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by WaylandCybersmith



One of the most controversial of the Wild Olive Shoot leaders is Aref Wahid. The following comes from an interview with him and articles appearing in the press at the time of the Silver’s Nightclub bombing trial.

Aref Wahid was born in 1969 and grew up in Albert Park, Birmingham.

My family are Muslim, but it was hardly more than a box on a form to be ticked. I went to a mainly white school. I had mainly white friends. My father went to the pub with his work mates. Mum wore western clothes. In fact, the only way you could tell we were Muslim was the Qu’ran that was kept at the top of our bookcase. No-one in the family actually read it.

I loved sport. Loved it. PE (Physical Education) and Games were my favorite lessons. I was in the school athletics and Rugby teams. In fact, I was selected to play Rugby at county level. My greatest dream at the time was to play for England.”

Wahid had a close relationship with his father.

My father’s game was cricket. He took me to county games and internationals. When I developed my love for Rugby, he took me to those matches. Even if there was a cricket match at the same time. He was always there for me. His love and wisdom guided me throughout my early years.”

Wahid’s world changed on May 5, 1985. His father was walking back home from work, when a car knocked him over and killed him.

When he died, life lost it’s meaning for me. I wanted answers, and looked for them in the local Mosque. The Imam, Anis al Tayyib, welcomed me and taught me the Qu’ran. I started going to the meetings, praying, the whole lot.

Then I met the Iranians. I won’t say their names. At first they made fun of me. They mocked my western clothes, my English accent, my ignorance of the Qu’ran. They were soldiers. They were spreading the word of the UK’s support for Iraq. This was the time of the Iran/Iraq war, you understand. They said that the UK government had to be punished.”

The Imam told the Iranian militants that they were not welcome at his mosque because of their extremist views. Wahid spent more and more time with them. He grew increasingly angry at what was happening between Iran and Iraq. He wanted to join the fight, but he kept this hidden from his family, afraid that they would betray him to the authorities.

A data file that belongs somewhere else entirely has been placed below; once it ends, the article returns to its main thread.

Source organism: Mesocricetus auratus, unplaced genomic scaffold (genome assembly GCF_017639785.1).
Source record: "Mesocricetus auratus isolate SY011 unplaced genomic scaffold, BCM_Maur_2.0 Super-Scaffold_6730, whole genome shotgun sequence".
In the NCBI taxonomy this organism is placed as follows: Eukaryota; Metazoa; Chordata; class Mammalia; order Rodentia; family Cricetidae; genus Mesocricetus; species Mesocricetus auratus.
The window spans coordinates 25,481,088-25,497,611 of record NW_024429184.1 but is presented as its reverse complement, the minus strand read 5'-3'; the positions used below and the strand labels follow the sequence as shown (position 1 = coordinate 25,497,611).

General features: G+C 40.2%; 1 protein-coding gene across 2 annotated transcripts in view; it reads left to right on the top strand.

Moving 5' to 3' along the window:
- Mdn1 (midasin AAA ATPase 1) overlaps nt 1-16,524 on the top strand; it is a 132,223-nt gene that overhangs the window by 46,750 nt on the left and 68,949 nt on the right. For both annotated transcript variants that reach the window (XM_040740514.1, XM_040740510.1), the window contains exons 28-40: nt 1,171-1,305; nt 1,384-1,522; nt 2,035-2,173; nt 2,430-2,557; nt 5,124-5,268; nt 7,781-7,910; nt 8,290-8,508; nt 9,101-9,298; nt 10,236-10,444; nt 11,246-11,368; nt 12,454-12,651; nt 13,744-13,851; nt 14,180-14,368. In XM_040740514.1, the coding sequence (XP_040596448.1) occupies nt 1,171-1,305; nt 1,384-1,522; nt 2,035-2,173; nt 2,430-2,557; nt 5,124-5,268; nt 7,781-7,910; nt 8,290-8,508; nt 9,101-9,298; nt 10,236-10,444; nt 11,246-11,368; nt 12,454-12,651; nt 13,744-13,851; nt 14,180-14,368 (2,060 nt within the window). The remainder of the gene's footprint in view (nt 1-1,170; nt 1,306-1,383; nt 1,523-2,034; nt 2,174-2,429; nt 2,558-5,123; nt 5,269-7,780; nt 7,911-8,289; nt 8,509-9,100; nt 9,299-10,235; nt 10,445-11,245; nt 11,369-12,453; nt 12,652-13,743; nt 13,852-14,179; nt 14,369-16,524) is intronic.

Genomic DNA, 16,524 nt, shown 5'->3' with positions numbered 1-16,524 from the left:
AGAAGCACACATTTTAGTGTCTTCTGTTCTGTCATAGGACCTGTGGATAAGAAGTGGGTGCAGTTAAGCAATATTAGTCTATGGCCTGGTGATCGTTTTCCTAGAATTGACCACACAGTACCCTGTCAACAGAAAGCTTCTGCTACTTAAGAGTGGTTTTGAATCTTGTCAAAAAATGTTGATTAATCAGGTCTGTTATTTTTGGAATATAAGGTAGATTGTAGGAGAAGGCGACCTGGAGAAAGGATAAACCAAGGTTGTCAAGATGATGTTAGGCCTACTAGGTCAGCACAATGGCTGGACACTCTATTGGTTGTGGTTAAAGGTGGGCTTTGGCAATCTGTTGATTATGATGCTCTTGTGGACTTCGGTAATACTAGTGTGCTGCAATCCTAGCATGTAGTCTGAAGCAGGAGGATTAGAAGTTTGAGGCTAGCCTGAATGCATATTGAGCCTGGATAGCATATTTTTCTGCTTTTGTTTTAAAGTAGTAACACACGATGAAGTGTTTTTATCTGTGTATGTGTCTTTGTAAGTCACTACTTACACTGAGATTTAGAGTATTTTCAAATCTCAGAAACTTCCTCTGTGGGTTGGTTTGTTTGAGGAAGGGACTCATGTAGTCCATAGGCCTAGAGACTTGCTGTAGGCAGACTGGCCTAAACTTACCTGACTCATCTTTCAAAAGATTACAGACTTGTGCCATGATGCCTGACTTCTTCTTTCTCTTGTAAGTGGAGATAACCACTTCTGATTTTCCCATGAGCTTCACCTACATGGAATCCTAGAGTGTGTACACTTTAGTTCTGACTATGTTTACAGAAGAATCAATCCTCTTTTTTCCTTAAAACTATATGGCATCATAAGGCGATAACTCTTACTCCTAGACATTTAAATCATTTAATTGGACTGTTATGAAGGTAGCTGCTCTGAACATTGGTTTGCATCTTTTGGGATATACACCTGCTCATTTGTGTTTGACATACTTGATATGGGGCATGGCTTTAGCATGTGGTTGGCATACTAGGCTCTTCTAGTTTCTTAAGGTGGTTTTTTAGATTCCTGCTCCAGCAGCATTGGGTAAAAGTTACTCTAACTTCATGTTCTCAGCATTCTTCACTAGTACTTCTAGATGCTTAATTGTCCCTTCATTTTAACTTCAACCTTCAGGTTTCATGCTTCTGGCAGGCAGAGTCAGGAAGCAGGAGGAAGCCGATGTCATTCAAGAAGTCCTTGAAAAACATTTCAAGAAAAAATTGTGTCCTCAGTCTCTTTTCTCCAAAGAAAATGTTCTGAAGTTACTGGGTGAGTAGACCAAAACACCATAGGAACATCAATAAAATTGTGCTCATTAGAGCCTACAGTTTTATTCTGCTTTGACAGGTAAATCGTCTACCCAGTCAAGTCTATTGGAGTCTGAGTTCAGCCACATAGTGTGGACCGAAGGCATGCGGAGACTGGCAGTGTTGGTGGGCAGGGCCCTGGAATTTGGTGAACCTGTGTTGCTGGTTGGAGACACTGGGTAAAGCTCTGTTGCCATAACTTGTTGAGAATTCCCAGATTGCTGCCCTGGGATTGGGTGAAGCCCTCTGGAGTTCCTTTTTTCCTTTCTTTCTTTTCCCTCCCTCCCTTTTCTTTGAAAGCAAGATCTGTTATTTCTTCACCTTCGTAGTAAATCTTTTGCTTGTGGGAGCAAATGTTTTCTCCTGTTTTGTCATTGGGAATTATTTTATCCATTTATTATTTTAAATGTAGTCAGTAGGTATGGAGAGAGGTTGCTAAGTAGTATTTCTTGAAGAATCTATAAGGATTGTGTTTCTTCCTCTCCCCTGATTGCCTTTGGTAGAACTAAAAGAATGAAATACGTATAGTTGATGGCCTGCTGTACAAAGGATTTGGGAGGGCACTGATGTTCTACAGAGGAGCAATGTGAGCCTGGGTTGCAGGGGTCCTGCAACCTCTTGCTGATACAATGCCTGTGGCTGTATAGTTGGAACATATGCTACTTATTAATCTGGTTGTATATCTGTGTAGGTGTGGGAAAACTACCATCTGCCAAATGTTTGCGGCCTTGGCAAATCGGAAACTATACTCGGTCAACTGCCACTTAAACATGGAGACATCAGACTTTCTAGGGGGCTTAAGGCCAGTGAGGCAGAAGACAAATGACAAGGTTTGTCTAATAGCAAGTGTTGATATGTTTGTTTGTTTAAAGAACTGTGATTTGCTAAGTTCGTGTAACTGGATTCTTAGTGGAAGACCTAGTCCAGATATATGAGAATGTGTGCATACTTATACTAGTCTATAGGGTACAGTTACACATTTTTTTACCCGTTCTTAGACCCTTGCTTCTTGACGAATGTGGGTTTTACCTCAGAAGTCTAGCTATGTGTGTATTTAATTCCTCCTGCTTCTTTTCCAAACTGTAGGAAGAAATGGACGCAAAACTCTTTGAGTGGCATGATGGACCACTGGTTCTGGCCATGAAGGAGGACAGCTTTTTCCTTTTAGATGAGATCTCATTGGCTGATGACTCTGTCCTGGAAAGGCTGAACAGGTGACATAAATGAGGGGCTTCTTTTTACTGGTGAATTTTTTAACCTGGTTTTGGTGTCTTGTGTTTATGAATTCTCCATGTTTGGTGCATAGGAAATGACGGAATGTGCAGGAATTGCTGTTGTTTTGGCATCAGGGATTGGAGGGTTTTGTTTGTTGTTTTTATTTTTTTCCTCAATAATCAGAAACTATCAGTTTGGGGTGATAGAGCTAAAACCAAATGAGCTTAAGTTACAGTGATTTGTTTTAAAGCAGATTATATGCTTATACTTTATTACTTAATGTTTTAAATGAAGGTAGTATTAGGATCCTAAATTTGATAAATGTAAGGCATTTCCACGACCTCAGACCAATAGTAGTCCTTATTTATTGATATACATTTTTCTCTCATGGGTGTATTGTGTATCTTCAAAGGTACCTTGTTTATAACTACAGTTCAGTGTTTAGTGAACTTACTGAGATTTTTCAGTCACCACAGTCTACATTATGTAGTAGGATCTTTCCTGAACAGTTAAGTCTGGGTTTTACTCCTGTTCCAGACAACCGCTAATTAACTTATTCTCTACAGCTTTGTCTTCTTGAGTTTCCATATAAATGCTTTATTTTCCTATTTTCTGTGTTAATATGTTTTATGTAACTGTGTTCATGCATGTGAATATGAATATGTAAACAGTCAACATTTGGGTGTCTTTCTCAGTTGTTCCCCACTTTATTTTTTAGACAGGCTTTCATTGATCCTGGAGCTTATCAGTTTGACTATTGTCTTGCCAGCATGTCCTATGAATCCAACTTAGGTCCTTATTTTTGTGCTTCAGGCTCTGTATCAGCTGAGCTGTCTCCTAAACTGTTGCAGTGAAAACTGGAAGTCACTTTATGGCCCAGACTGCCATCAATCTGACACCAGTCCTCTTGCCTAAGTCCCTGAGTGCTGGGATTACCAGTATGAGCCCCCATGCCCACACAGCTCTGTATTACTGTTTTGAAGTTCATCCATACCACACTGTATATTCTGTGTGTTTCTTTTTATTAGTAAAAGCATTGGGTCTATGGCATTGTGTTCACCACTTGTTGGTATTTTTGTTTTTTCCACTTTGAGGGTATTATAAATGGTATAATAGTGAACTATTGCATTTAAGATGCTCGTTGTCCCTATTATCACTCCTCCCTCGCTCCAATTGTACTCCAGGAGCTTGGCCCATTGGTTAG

One day, they (the Iranians) told me that I could help them. They arranged for me to go to a training camp in Iran. I told my mother I was going to France with some friends. I was away a month. When I came back, I had a full beard, and I wore traditional Islamic robes. My mother and sister were horrified.”

Wahid’s mother told how she and her daughter became afraid of him. He forced them to follow Muslim customs, even threatening to kill them on more than one occasion if they did not. They began wearing the chador in public.

When Wahid was eighteen, he joined the Iranian Defense Force. The IDF had been denounced by every mosque in the Birmingham area, but that did not stop them.

I felt a part of something. The cell had taken the place of my father. The anger over the war that grew in me stopped me feeling the pain of my grief.”

Wahid became part of the cell that bombed Silver’s Nightclub in Birmingham. Because the club was below ground level, it made escape all but impossible. 160 people died, with a further 59 severely injured.

Wahid was arrested and jailed for thirty years. Life in prison was hard from the outset. Many prisoners took opportunities to “teach a lesson” to the Muslim terrorists. Wahid would often find his food had been contaminated. He was often in fights that he did not start. The Muslim prisoners tried to stick together to protect one another, but the authorities always split them up.

Three years into his sentence, he had a visitor. It was a man called Scott Ferguson. Ferguson told Wahid that he had been at Silver’s the night of the bombing. Five of his friends had been killed. Ferguson himself had been injured so badly, that doctors had to amputate part of his left leg.

Scott said something that shook me. He told me that he forgave me. I was responsible for the death of his friends, for his disability, and he forgave me.”

Ferguson was making his own spiritual journey. Just as Wahid went to Islam to find answers after the loss of his father, Ferguson went to Christianity. He joined the Blaze Community, where he was told that he had to forgive everyone involved in the bombing. It took a long time for him to do it, but he did.

Wahid and Ferguson stopped seeing one another as monsters, but as people. Now away from the militants, Wahid’s anger diminished. Wahid and Ferguson helped each other through their grieving. They became firm friends.

While in prison, Wahid became a Christian, and joined the Blaze Community. This did not make life any easier for him. Now, not only did the non-Muslim prisoners attack him, so did his former Muslim brothers. He was moved to an open prison.

When Wahid approached the end of his sentence in 2017, there was a concerted press campaign to keep him locked up. There were protests outside of the prison by relatives and friends of those that had been killed at Silver’s.

On the day of his release, it was Ferguson who collected him and took him to the Birmingham house of the Blaze Community. Once there, he demonstrated that his conversion was not a sham, and was selected as a senior leader. According to the traditions of the community, he was given a virtue name. He was now known as Aref Wise.


© WaylandCybersmith 2011


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